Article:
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Thursday Thirteen #1
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3 thoughts on “Thursday Thirteen #1

  • March 1, 2007 at 1:47 pm

    I love the Chrysalids by John Wyndham, I also recommend The Day of the Triffids by John Wyndham. Very excellent.

  • March 2, 2007 at 11:54 am

    hmmm… 13 favorites. I’d have to list series or worlds rather than books, I think, or authors.

    You know I’d list Tolkien first, The Silmarillion, HoME and then LotR/Hobbit – although, like most kids I read TH and LotR long before the others.

    For me, it has to do with the depth and layers of the world building as much as the characterization.

    This touches chord with me, because it’s something I’ve been debating in myself as I’m writing, trying to be professional about it, and looking at the currently selling books. – and I have to admit that I don’t care as much for most of the more recent books. My favs mostly go ‘way back.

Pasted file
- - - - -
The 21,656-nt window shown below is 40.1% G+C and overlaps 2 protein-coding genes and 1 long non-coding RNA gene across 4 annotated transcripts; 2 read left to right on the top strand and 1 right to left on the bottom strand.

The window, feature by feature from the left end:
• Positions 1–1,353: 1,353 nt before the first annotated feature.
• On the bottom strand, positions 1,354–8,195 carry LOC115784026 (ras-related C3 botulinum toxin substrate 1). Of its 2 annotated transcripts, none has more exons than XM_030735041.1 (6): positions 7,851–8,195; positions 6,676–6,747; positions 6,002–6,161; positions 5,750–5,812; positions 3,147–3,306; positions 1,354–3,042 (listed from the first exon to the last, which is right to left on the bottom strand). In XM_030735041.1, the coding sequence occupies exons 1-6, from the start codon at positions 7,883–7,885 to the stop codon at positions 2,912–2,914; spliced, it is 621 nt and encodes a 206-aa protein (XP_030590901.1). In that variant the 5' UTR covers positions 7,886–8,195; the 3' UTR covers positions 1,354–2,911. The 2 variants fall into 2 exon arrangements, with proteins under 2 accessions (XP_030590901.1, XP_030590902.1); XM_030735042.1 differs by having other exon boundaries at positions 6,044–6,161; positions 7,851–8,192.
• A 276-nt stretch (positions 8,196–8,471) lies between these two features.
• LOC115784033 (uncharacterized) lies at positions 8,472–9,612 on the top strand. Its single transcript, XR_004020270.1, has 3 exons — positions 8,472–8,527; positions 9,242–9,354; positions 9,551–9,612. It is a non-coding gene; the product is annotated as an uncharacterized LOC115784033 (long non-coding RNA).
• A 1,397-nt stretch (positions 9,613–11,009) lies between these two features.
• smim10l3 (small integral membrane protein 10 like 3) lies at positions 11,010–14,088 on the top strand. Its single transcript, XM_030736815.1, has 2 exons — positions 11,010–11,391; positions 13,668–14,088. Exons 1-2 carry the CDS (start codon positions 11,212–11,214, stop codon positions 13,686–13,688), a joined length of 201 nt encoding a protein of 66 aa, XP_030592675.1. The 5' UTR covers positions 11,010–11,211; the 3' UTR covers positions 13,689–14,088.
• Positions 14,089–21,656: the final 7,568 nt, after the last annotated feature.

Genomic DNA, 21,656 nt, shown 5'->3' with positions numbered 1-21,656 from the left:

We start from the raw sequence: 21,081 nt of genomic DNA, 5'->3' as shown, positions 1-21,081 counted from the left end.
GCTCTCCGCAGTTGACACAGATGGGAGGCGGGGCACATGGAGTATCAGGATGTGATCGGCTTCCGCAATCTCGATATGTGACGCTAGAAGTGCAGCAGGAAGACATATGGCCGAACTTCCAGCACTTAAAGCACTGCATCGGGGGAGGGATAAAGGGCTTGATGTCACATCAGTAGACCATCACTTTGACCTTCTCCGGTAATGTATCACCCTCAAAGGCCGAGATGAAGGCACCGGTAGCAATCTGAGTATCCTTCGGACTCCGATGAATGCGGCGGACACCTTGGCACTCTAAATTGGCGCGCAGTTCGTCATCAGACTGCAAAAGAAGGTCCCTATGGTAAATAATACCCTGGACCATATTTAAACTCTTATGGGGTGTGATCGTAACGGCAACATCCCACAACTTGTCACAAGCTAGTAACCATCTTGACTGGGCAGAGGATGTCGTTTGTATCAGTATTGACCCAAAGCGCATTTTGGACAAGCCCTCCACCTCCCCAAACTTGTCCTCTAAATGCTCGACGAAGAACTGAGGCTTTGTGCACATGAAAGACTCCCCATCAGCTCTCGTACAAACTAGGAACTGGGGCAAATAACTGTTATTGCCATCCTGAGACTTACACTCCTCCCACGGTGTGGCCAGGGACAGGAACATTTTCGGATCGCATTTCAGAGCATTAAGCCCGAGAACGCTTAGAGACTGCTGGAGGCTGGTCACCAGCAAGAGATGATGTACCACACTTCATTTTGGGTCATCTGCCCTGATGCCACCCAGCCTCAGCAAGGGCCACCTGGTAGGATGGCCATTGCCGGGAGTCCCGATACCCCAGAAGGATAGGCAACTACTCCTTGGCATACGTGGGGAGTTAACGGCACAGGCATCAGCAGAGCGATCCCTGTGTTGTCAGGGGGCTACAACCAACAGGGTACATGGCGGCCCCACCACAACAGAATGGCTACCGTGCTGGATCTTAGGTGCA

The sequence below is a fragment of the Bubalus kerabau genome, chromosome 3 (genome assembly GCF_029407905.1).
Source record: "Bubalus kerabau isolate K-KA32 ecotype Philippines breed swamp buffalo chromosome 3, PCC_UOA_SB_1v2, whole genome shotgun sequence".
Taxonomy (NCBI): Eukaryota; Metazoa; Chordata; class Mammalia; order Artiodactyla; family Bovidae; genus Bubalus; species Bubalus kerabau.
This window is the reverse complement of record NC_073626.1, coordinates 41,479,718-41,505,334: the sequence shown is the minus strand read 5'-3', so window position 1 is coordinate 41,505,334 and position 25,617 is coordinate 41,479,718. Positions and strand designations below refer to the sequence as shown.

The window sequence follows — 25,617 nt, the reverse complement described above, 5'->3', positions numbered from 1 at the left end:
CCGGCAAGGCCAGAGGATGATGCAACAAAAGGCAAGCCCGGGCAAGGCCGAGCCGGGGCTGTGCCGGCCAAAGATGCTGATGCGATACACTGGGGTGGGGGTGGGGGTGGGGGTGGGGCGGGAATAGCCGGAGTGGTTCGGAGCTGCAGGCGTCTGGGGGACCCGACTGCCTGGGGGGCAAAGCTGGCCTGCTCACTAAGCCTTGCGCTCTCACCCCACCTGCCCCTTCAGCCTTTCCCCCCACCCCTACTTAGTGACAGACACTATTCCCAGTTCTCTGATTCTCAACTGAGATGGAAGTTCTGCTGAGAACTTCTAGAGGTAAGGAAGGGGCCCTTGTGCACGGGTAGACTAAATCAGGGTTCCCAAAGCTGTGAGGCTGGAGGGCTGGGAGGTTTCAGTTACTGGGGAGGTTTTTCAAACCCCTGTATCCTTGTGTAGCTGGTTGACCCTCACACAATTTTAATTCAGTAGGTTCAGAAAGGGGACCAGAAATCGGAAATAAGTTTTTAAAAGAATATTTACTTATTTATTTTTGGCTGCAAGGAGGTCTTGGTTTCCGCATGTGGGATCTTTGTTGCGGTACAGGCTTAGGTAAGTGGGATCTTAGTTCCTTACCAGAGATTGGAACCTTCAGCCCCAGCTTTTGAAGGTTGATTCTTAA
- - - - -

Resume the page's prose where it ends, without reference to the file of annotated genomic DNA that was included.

Burroughs, Tarzan and John Carter.
    I love the old pulps and Sword and Sorcery and don’t find it as easily these days.

    at the convention last weekend, H. Turtledove did a reading from his latest, released yesterday I think, that sounds very fun and entertaining. It’s a fantasy based on a true historical event and I plan to pick up a copy soon.

    Other favorites are AM Dragonriders and almost anything by CJ Cherryh. The Faded Sun trilogy is one I reread on occasion and I just finished a reread of _Arafels’ Saga_ which should be a *must read* for anyone who wants to play in the ancient otherworlds that overlap into our own.